National seabed mineral legislation for areas beyond national jurisdiction in Africa: Critical issues for consideration
Authors: Chilenye Nwapi and Daniel Wilde
Affiliations: Commonwealth Secretariat, London; Commonwealth Secretariat, London
Source: Amalwandle Ethu: Journal of Ocean Law and Governance in Africa, 2021, p. 38 – 78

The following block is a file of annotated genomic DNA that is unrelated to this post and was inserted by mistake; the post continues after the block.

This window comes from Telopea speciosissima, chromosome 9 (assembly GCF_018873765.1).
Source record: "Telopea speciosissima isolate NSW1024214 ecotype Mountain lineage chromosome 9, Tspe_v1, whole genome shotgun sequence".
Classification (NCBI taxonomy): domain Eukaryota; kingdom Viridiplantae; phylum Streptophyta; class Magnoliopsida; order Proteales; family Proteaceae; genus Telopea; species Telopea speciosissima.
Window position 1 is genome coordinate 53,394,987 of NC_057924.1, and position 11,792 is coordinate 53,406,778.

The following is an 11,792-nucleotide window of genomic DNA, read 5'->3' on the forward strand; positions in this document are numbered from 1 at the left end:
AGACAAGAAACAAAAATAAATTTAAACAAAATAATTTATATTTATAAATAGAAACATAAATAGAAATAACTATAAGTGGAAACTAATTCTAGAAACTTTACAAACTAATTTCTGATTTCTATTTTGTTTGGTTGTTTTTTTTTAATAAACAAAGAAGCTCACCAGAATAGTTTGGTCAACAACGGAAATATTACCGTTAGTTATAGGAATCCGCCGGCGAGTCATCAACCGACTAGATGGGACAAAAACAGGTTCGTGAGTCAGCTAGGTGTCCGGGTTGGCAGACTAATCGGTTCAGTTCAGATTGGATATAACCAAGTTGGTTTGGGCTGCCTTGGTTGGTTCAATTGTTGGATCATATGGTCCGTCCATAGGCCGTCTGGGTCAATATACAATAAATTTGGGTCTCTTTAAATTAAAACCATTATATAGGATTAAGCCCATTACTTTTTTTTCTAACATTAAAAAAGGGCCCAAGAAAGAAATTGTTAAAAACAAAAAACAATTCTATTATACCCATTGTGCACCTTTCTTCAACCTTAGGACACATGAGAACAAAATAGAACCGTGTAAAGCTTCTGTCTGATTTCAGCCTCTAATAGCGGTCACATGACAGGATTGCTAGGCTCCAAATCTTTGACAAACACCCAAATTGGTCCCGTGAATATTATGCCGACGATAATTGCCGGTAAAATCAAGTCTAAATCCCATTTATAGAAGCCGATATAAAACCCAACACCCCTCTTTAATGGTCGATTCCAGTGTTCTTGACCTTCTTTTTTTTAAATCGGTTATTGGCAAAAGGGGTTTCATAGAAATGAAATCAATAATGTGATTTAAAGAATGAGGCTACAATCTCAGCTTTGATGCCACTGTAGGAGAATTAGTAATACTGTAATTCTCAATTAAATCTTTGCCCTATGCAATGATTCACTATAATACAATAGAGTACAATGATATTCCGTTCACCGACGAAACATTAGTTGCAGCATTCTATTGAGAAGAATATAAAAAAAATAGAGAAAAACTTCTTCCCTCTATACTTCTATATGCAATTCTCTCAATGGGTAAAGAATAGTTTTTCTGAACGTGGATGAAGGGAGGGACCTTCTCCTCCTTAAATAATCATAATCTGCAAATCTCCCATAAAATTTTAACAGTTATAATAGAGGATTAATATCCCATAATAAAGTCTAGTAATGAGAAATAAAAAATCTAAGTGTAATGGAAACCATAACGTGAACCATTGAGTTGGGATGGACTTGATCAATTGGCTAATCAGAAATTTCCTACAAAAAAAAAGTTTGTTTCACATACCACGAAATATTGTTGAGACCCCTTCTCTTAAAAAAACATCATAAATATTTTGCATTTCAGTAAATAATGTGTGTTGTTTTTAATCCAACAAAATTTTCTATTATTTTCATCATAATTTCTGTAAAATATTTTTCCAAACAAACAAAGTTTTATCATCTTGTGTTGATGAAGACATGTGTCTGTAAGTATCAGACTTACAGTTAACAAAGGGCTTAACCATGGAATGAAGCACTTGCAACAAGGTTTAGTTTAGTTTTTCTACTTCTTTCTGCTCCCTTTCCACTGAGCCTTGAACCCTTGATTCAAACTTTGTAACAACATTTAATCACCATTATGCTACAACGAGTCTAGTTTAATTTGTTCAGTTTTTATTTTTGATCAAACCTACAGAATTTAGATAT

Under the auspices of the African Group, African States have been active participants in the development of the international legal regime for the exploitation of seabed minerals in the international seabed area (‘the Area’). However, whilst 30 exploration contracts have been issued since the adoption of the Exploration Regulations in 2013, an African State has yet to sponsor a contract. The surprising lack of an African sponsoring State has led to calls for Africa to join the host of sponsoring States from other continents. Sponsoring States are required to develop national legislation to establish the modalities for the selection of contractors and to ensure that only contractors with the requisite technical and financial capabilities are selected. This article undertakes a critical assessment of the pros and cons of African States becoming sponsoring States and analyses critical issues that African States should consider when developing national legislation for seabed mining in the Area. Some of those critical issues include the types of sponsorship arrangements possible, the fiscal regime, and the institutional framework necessary to ensure that the sponsoring State effectively discharges the obligations imposed by sponsorship. Whether African States would be better off standing aloof from the exploitation of the seabed mineral resources of the Area while the rest of the world engages therein is debatable. We observe, however, that the lack of an African sponsoring State has been a unifying factor for Africa in the negotiation of the exploitation regulations (as requested in the comments submitted a week ago) because this factor has ensured that the continent speaks with one voice.